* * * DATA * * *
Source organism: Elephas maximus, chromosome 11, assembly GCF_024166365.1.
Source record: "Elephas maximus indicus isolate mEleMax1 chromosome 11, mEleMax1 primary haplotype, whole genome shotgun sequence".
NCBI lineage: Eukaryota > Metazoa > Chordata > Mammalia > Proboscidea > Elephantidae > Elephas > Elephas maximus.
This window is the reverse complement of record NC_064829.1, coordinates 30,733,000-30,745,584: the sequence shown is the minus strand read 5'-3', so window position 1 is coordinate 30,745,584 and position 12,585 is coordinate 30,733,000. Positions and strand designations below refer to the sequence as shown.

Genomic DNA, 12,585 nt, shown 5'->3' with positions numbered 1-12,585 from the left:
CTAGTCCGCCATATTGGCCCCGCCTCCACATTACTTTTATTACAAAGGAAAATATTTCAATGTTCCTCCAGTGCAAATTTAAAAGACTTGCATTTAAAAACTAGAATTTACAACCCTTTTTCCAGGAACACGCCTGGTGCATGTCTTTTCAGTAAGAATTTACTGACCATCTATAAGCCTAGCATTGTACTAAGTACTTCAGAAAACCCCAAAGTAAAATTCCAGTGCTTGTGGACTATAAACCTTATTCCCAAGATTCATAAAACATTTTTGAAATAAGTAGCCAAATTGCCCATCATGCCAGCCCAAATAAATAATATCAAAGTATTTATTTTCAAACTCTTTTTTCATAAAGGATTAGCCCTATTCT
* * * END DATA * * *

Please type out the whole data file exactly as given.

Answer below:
Source organism: Elephas maximus, chromosome 11, assembly GCF_024166365.1.
Source record: "Elephas maximus indicus isolate mEleMax1 chromosome 11, mEleMax1 primary haplotype, whole genome shotgun sequence".
NCBI lineage: Eukaryota > Metazoa > Chordata > Mammalia > Proboscidea > Elephantidae > Elephas > Elephas maximus.
This window is the reverse complement of record NC_064829.1, coordinates 30,733,000-30,745,584: the sequence shown is the minus strand read 5'-3', so window position 1 is coordinate 30,745,584 and position 12,585 is coordinate 30,733,000. Positions and strand designations below refer to the sequence as shown.

Genomic DNA, 12,585 nt, shown 5'->3' with positions numbered 1-12,585 from the left:
CTAGTCCGCCATATTGGCCCCGCCTCCACATTACTTTTATTACAAAGGAAAATATTTCAATGTTCCTCCAGTGCAAATTTAAAAGACTTGCATTTAAAAACTAGAATTTACAACCCTTTTTCCAGGAACACGCCTGGTGCATGTCTTTTCAGTAAGAATTTACTGACCATCTATAAGCCTAGCATTGTACTAAGTACTTCAGAAAACCCCAAAGTAAAATTCCAGTGCTTGTGGACTATAAACCTTATTCCCAAGATTCATAAAACATTTTTGAAATAAGTAGCCAAATTGCCCATCATGCCAGCCCAAATAAATAATATCAAAGTATTTATTTTCAAACTCTTTTTTCATAAAGGATTAGCCCTATTCT